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F. Sionil José: PH cultural dynamo

By: - Arts and Books Editor / @LitoZulueta
/ 04:06 AM January 11, 2022

Through his prolific pen and prodigious energy, National Artist for Literature and Philippine PEN founder F. Sionil José transformed profoundly the country’s cultural landscape by reconciling creative dedication and social commitment, which Salvador P. Lopez once cast as the polar opposites of “Literature and Society.”

With his vast literary output of at least a dozen novels and half-a-dozen short story collections, many of them translated into foreign and Philippine regional languages, his numerous essays and opinion columns, José was the Philippines’ most prolific writer in English and its most translated author barring none.

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José was also a cultural dynamo who founded and managed with his wife, Tessie Jovellanos, the well-loved bookstore and cultural hub Solidaridad; set up the publishing house Solidarity and edited the international intellectual journal of the same name, which scholars now say helped “construct” Southeast Asia and make Southeast Asian studies the vibrant field of scholarship it is now; and held conferences and forums featuring local and foreign writers, artists, and experts to influence Philippine and Asian development directions.

All of this and more José was able to do before finally writing 30 on Jan. 6, 2022. He had just turned 97 on Dec. 3, 2021.

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In his famous 1940 essay, Lopez had reminded the writer and artist “that of all the ends in which he may dedicate his talents, none is more worthy than the improvement of the condition of man and the defense of his freedom.” José certainly did not need any such reminder. When he founded the Philippine PEN in 1958, Lopez was its first chairman.

During martial law, the Philippine PEN led by Lopez and José solicited signatures for the release of fellow writers who had been imprisoned by Ferdinand Marcos.

It was during the Marcos authoritarian years that José published most of the novels that would form the Rosales Saga. In order of publication, the pentalogy consists of “The Pretenders” (1962), “My Brother, My Executioner” (1973), “Mass” (1973), “Tree” (1978), and “Po-on” (1984).

Covering four generations of Philippine history from the late Spanish colonial period up to martial law, the series has been called by Ian Buruma in the New York Review of Books as “an allegory for the Filipino in search of an identity.”

Poet, critic, and scholar Ricaredo Demetillo said the Rosales Saga are “the first great Filipino novels written in English—the most impressive legacy of any writer to Philippine culture.”

Through the journal and his publishing firm, as well as Solidaridad Bookstore, called in the foreign press as “the best little bookstore in Asia,” José carried out a cultural enterprise which sought to cultivate and firm up Filipino identity, provide directions for national progress and development, and link up the Philippines with Asia and the rest of the world.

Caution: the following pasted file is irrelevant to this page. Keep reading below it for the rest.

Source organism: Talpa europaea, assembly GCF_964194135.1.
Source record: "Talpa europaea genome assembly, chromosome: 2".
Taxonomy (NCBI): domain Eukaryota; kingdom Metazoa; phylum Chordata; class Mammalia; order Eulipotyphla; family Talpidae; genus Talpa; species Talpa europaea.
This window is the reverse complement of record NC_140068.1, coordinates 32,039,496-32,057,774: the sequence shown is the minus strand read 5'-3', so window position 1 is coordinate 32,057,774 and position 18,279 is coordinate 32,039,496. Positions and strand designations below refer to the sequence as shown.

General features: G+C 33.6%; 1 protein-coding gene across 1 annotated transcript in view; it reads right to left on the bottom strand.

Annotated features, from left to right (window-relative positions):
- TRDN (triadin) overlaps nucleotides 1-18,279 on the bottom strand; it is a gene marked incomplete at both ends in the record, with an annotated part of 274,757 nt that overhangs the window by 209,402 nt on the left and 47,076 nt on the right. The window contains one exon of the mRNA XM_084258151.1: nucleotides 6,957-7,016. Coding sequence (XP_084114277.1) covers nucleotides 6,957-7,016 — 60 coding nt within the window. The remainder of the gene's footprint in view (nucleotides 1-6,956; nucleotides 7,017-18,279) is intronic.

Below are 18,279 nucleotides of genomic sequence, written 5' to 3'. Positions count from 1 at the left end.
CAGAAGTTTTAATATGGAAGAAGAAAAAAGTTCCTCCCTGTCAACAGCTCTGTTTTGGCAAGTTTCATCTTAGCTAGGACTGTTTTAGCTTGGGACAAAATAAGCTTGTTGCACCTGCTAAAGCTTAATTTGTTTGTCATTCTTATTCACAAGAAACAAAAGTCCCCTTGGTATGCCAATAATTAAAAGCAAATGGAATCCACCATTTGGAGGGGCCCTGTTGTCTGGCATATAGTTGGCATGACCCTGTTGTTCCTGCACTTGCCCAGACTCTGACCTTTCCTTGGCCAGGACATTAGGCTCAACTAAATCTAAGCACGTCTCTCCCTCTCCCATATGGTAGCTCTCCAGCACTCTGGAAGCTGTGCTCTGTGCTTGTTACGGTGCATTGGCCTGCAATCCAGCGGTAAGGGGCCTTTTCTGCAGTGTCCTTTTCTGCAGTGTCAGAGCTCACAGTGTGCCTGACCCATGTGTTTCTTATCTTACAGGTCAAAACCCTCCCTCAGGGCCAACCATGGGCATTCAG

Writing for The Atlantic, James Fallows declared: “America has no counterpart … no one who is simultaneously a prolific novelist, a social and political organizer, an editor and a journalist, a small-scale entrepreneur … José’s identity had equipped him to be fully sensitive to his nation’s miseries without succumbing, like many of his characters, to corruption or despair.”

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In his last years, José became controversial for supporting President Duterte and criticizing the 2021 Nobel Peace Prize won by Maria Ressa.

The Philippine PEN board of directors distanced itself from his position, while enjoining his critics and detractors to respect his opinion in the interest of freedom of expression and free exchange of ideas.

In 2019 during the PEN International Congress in Manila, José was elected international vice president, along with several Nobel laureates and Nobel nominees.

To date, José’s works have been translated into 28 languages, including Ilocano, his mother tongue.

Even his fellow national artist and good friend, the equally prolific Nick Joaquin, conceded that José was the principal cultural dynamo of the country.

“Francisco Sionil José is Asia’s white hope (or tan stand?),” Joaquin wrote in the Philippines Graphic. “(He) has been translated into every major language, including the Scandinavian, and is, hands down, the most widely read Filipino author.”

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Lito B. Zulueta is national secretary of the Philippine PEN and a faculty member of the University of Santo Tomas.

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TAGS: Commentary, F. Sionil Jose, La Solidaridad Bookstore, Lito B. Zulueta, Rosales Saga
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